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Kasia

Another bizzare fossil resembling an ice-cream cone

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doushantuo

I didn't know that.

Well , maybe I did.  :ninja:B);).  Unpostable,278 MB

 

Edit: I won't open the link, but I presume it's about this one.

 

hdtouvrcalcitlptttryhhmjjpwillist.jpg

hdtouvrcalcitlptttryhhmjjpwillist.jpg

hdtouvrcalcitlptttryhhmjjpwillist.jpg

Edited by Fossildude19
Punctuation

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Shamalama

@doushantuo  The pics you posted are very cool, and you should post the article about them too. However, they are not what the article that @Kasia posted is about. Here is what the article has:

 

 

 

Odd.... it is giving me an error when I try to upload the file. 

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Shamalama

There we go!  The funny thing is that they say it was found in Hummelstown, PA which is just outside of Hershey, PA and the article indicates that the geographic location is within the "Appalachian Mountains" (which it most certainly is not).  

rare450milli2.jpg

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Bullsnake

Reminds me of conulariid.

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Tidgy's Dad

It does superficially resemble a hyolith, but presumably isn't. 

Very interesting. 

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doushantuo

Does it actually say it is preserved in HT metamorphic rocks?

 

 

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Fossildude19
9 minutes ago, doushantuo said:

Does it actually say it is preserved in HT metamorphic rocks?

 

 

??

Forgive my ignorance, Ben, but what are HT metamorphic rocks?  :headscratch:

Where do you see that? 

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doushantuo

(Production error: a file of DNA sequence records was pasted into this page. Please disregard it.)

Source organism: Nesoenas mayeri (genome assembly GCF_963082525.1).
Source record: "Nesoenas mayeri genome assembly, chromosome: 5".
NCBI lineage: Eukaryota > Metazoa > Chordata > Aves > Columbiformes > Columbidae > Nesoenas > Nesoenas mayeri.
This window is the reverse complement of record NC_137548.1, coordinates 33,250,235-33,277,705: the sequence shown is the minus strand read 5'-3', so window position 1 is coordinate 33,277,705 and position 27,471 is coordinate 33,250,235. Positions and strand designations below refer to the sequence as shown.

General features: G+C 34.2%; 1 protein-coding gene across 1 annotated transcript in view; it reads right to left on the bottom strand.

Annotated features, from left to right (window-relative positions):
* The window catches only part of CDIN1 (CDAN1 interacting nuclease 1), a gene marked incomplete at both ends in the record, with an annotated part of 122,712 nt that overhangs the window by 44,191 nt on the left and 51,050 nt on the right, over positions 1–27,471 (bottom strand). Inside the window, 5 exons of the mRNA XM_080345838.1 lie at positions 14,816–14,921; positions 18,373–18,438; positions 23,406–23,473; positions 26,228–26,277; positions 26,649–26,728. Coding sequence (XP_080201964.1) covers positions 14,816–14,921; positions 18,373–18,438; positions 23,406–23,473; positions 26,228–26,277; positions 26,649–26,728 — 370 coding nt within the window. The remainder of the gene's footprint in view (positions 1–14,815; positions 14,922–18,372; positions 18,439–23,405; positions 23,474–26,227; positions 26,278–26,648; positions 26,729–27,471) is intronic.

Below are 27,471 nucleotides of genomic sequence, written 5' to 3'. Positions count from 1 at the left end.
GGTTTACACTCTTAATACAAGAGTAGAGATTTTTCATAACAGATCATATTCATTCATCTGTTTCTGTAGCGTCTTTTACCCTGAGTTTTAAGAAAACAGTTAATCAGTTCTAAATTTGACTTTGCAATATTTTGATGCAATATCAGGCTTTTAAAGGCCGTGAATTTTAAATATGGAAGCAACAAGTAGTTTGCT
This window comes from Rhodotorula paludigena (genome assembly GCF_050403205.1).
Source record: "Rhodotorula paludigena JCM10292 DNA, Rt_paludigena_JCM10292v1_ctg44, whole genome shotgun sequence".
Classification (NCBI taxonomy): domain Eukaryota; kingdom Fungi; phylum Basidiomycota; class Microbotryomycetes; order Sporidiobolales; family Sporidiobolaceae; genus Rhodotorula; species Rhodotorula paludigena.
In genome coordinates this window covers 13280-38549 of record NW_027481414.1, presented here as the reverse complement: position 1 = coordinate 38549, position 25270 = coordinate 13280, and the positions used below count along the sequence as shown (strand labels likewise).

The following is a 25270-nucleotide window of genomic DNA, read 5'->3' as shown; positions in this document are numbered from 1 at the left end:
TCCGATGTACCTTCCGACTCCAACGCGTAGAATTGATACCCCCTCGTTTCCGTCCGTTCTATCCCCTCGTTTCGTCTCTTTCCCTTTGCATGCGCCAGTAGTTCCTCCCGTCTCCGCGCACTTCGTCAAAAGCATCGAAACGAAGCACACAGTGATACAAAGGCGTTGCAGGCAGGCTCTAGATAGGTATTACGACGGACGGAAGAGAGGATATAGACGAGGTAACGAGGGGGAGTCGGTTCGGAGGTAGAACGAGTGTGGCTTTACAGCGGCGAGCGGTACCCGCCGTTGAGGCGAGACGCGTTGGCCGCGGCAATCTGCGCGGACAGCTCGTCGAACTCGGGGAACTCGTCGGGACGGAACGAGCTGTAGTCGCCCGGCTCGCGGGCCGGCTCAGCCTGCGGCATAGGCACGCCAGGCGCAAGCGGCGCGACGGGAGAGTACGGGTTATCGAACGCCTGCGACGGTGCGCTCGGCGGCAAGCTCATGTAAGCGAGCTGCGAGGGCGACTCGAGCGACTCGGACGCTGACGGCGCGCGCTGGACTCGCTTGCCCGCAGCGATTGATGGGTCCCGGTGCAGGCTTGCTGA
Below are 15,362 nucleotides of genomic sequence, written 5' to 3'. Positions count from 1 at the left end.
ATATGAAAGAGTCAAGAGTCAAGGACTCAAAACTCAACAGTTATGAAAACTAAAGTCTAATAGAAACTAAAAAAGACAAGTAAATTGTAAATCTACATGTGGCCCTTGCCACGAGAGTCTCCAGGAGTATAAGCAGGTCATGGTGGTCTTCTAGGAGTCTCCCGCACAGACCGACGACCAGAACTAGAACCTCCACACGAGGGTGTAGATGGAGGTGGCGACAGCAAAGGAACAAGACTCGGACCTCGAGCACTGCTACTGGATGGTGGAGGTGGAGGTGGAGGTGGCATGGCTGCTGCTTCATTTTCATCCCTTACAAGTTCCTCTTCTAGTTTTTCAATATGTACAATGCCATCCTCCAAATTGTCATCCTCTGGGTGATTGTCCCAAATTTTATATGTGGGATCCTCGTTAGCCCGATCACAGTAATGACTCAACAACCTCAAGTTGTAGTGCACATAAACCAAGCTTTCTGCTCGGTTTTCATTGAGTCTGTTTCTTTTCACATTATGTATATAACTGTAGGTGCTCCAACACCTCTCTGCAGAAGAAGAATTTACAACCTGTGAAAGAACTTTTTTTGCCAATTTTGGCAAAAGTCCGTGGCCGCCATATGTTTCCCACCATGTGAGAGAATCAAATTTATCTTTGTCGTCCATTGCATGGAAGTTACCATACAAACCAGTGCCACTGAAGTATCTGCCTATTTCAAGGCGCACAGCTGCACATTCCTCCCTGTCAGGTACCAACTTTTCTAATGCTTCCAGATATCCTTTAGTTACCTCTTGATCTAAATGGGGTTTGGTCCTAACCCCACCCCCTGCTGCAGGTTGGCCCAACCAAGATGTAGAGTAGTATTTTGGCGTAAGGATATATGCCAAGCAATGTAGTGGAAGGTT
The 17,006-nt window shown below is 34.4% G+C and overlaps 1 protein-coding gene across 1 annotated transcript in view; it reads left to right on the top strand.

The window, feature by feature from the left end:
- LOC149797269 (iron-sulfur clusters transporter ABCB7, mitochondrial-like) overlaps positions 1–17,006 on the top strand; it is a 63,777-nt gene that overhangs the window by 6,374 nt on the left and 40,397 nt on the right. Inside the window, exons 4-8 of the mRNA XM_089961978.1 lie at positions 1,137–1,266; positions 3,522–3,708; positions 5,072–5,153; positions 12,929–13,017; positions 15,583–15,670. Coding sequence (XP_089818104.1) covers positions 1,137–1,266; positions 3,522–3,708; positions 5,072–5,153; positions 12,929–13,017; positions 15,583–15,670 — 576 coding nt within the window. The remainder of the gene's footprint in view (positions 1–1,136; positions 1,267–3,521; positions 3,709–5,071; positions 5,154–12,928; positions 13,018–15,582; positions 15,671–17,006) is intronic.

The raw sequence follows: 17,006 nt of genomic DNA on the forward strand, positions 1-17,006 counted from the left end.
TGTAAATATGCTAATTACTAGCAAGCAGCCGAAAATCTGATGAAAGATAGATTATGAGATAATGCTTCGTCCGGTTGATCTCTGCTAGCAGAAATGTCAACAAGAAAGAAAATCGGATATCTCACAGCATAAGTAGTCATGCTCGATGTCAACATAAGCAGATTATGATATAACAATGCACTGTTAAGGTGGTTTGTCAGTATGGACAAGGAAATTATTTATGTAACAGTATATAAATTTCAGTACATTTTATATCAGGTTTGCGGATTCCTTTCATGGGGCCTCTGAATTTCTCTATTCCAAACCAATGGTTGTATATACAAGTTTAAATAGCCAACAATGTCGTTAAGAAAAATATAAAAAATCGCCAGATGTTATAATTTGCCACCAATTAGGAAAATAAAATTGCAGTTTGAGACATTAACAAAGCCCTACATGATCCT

High Temperature. I opened the link, in a moment of derring-do. :P

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doushantuo

hdtouvrcalcitlptttryhhmjjpwillist.jpg

hdtouvrcalcitlptttryhhmjjpwillist.jpg

Illite Crystallinity and C(onodont) A(lteration)  I(ndex) indicating peak metamorphic temperatures above 250 degr.Celsius

 

 

 

 

 

 

 

 

 

 

 

 

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Shamalama

The area that the fossils were found in is on the border between the physiographic provinces of "Ridge and Valley" (the Appalachian mountains) and the "Great Valley" (which is full of old faults from overthrusts that occurred when Pangea was coming together). So there was some metamorphism but not enough to alter the rocks too much in most areas. Just south you have the failed rift area from when Pangea broke apart which creaked dikes that, in some areas, extend into the Great Valley.

 

Here is a screenshot from Google Earth with the geology overlay and some formation highlights. Note that the Martinsburg formation is the thin strip near the top and forms the base of the first ridge of the Appalachian mountains. So I have to correct my earlier statement. :shrug:  The green just south of it is the "Great Valley" and then the yellow and dark reds are the failed rift.

 

Untitled-2.thumb.jpg.38e1201fd625b5dd71b42b2f77882d7e.jpg

 

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